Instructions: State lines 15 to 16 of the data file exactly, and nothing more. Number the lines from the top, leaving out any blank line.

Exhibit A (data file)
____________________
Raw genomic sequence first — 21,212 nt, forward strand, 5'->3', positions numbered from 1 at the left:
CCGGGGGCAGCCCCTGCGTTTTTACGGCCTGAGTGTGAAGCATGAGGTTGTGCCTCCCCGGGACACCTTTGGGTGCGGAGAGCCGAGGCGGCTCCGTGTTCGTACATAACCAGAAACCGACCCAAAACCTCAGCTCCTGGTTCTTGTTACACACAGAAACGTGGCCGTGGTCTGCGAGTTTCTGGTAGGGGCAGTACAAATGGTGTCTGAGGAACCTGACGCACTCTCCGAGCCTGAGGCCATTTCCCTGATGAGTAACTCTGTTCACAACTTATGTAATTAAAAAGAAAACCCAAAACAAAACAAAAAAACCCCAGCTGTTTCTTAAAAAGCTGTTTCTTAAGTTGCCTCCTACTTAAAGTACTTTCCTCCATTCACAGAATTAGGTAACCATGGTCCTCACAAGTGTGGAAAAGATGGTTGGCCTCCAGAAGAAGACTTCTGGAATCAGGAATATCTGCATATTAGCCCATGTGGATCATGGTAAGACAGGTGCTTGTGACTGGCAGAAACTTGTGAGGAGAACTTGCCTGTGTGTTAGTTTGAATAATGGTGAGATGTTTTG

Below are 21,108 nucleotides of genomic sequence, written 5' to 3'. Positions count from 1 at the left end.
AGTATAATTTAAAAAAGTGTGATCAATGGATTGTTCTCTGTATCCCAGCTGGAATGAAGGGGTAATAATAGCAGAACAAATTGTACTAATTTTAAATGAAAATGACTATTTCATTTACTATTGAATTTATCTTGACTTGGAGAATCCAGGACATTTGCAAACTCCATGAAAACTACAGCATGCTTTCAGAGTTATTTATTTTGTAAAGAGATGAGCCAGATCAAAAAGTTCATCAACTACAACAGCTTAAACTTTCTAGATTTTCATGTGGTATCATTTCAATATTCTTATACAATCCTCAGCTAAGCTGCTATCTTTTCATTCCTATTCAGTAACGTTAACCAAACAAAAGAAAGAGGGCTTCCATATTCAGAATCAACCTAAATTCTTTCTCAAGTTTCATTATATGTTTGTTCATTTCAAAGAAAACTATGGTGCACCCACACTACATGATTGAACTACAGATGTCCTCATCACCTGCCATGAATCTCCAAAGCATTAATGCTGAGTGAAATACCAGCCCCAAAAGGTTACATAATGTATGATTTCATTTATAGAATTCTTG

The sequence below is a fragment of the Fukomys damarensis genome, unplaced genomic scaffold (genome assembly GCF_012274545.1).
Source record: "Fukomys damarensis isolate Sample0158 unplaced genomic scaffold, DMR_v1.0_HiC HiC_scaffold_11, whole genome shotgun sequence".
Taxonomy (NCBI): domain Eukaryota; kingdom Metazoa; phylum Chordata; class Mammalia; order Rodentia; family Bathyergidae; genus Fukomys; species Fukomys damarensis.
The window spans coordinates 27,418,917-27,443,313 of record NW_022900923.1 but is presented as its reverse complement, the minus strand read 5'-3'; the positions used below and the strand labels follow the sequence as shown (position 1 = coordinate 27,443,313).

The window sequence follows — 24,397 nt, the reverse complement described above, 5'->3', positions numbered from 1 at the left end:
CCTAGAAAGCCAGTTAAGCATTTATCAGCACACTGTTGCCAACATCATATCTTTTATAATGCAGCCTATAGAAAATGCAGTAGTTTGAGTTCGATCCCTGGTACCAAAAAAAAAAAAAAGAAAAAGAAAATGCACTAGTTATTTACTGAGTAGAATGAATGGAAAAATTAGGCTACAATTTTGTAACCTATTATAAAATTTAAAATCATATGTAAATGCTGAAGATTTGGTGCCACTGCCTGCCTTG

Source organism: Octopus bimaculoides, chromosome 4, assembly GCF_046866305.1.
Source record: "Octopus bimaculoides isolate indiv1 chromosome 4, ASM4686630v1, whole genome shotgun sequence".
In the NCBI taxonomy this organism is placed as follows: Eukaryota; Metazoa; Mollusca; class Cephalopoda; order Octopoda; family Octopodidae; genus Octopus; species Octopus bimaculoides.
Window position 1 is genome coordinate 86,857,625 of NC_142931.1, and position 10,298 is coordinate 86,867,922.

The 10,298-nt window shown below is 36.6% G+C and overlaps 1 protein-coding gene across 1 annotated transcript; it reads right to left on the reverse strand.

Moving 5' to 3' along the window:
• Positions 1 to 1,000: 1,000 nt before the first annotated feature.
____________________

The 10,298-nt window shown below is 36.6% G+C and overlaps 1 protein-coding gene across 1 annotated transcript; it reads right to left on the reverse strand.

Moving 5' to 3' along the window: